Learn more about award winning playwright, artist, activist and author Daniel Beaty, who is currently performing at the Arena Stage.
It is rare to find in one man all the characteristics that embody the definition of performing acts. However, Daniel Beaty is our modern day one man show. His latest return to the Arena Stage chronicles the controversial life and career of legendary African-American performer Paul Robeson. This particular act portrays over 40 characters, and while it’s a formidable challenge Beaty performs with such ease and grace that captivates the audience through his charismatic voice. Currently performing The Tallest Tree in the Forest, Daniel took some time from his hectic schedule to answer some of our questions.
It’s interesting that you are performing in The Tallest Tree in the Forest, a play based on the life of Paul Robeson. According to Wikipedia, you were granted a production of another play on the life of Paul Roberson during your undergrad, The Yale Cabaret. Would you say that Paul Roberson is a mentor of yours? What is it about his character that inspires you?
Paul Robeson epitomizes the artist/activist. He understands the connections between race and class struggles, and the need for those who are disenfranchised across a myriad of platforms to join forces. He was also a remarkable artist with a singular voice and passion. I am inspired by the breadth and depth of his talents and his commitment to not only move people as an artist, but also his determination to use his platform as a celebrity to advocate for issues he felt were urgent.
If he were alive today, what social issues do you see him advocating?
I believe Robeson would be advocating around the impact of mass incarceration, the state of young people in our urban centers, and a living wage for all people across race. These are issues that are also very important to me, and are core to my advocacy work. Robeson spoke in the 1940’s and 1950’s about the challenges of such a small percentage of our nation having the majority of the wealth. Those discrepancies have become even more extreme and I believe he would definitely be advocating for reform.
Your plays inspire cultural and social change. It’s clear you believe in artistic activism. Which social issues do you support? With which non-profits do you collaborate?
The issues that are most important to me center around our young people in our urban centers and, in particular, how our education system is failing them, and the impact of mass incarceration on children and families. My father has been incarcerated 59 times over the course of my life. Both my father and brother have dealt with issues of incarceration and addiction. I experienced first-hand the trauma and issues of esteem that emerge. It is important to me that we work both to empower young people from challenging homes to heal and know their true strength, as well as work on systemic change to increase their odds at healthy, nurturing homes.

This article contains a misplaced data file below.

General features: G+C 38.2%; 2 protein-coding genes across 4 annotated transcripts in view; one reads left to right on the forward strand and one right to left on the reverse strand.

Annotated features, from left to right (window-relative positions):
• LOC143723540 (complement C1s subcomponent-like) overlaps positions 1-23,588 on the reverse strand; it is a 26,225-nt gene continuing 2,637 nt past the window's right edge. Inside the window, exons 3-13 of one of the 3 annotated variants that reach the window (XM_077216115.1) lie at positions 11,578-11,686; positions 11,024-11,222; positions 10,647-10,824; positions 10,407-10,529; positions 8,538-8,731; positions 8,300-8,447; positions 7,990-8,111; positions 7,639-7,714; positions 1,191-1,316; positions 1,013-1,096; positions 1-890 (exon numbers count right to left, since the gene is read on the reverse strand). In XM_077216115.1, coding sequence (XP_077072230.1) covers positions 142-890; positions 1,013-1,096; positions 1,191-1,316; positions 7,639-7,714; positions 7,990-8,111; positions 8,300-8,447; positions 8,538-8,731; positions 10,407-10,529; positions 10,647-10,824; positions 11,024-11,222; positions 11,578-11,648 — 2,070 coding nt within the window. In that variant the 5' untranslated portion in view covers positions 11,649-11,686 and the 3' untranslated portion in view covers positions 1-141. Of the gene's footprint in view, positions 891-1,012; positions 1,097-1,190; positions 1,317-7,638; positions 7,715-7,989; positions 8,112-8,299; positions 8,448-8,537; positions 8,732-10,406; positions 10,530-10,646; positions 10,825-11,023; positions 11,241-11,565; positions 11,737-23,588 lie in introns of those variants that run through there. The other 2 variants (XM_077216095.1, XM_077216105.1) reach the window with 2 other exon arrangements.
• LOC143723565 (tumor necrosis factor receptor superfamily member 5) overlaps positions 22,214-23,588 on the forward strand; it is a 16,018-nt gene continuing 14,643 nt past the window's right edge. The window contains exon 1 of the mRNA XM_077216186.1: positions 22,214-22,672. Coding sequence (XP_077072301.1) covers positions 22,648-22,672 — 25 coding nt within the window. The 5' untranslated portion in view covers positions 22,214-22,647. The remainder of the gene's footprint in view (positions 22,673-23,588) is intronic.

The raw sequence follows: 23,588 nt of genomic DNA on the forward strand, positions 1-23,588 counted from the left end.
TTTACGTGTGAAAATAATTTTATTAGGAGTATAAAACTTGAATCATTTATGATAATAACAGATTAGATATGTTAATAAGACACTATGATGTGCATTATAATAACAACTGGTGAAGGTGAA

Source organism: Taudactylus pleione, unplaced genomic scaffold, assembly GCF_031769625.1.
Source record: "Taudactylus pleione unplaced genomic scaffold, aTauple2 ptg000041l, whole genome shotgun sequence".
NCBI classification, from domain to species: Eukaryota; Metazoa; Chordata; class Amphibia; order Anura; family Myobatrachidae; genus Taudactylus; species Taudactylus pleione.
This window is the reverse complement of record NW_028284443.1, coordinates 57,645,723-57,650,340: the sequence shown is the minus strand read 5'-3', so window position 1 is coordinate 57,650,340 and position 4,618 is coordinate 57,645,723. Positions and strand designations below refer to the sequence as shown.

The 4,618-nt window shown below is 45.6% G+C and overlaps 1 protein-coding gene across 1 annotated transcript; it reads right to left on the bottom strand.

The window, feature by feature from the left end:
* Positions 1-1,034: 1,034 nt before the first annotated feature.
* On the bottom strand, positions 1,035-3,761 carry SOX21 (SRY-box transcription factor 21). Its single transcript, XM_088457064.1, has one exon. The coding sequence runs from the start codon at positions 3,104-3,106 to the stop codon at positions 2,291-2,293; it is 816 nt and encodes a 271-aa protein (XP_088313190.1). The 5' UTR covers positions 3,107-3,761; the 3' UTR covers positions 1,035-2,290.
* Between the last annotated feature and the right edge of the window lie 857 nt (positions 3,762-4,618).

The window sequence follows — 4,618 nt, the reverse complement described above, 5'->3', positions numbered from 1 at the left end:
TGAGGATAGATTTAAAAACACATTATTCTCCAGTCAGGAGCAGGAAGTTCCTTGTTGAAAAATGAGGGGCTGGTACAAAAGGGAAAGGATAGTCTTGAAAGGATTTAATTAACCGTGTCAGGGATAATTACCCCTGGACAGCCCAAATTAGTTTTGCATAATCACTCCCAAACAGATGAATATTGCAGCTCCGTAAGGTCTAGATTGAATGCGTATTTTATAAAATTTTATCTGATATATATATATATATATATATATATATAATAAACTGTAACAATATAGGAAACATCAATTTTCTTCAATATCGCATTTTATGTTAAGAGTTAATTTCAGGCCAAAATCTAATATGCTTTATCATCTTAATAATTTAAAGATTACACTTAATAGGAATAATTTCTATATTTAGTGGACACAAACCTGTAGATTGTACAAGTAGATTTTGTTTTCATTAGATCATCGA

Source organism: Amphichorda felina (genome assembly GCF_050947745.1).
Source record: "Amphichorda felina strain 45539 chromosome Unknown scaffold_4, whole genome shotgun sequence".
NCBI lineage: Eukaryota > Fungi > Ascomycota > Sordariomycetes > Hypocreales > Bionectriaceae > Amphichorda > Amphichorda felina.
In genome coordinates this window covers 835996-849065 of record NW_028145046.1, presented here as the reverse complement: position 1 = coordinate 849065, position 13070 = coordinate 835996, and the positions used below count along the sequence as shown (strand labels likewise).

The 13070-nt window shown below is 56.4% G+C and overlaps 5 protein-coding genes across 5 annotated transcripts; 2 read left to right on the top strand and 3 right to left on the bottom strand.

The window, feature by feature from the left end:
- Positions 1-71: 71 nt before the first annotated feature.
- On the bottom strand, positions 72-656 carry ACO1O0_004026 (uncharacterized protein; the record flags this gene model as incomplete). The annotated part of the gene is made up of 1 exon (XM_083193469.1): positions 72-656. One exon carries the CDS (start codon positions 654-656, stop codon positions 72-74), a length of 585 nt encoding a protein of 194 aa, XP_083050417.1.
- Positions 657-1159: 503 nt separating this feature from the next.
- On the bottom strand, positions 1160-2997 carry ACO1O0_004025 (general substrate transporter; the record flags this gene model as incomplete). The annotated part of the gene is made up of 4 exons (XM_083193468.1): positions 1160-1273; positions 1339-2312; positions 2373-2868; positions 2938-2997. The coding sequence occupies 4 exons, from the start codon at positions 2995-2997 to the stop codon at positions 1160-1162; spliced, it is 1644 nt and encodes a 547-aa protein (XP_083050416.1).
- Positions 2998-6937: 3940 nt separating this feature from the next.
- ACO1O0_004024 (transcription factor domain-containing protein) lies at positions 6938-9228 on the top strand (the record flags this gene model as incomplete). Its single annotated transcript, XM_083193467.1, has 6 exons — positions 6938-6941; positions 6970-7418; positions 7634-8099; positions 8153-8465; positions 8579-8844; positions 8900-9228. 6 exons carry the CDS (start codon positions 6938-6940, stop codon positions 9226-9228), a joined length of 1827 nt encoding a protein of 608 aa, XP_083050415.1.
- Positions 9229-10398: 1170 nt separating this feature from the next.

What roles would you most like to play?
I would love for Shonda Rhimes to cast me as a lead in one of her series. I’ve been seriously considering starting a campaign…smile. I think her work is brilliant, entertaining, and affirming in unique and powerful ways.
What are some of your favorite plays that you’ve seen?
My “brother from another mother” is the up-and-coming playwright Marcus Gardley. We read and support each other’s work. I love the epic scope, power, and poetry of his plays. In particular, I am looking forward to one of his plays this season called The House That Would Not Stand.
What do you enjoy the most while you are in Washington, D.C.?
Washington D.C. is one of my favorite cities, and I’m not just saying that because you’re interviewing me. Not only do I find the city beautiful, I love seeing the lights on the monuments at night, walking the streets of Georgetown. But I am also inspired that so many big moments that have defined our nation and our world have taken place here and continue to take place every day.
What new projects can we look forward to in 2014?
I have various plays that are in the works, but I am most excited about my book Transforming Pain to Power that is being published by Berkeley (a division of Penguin Random House) on March 4th, 2014. This book talks about my journey from a household that was impacted by addiction and incarceration, to my studies at Yale, to my current career. The book is part memoir, part poetry, and part exercises that have been a core part of my healing. I also have been using this work with young people and adults for about a decade, and received some funding from the Kellogg and Ford Foundations to launch a community initiative using these tools. The goal of the book and the community initiative is to empower people to heal trauma and manifest new dreams through the tools of storytelling and the arts.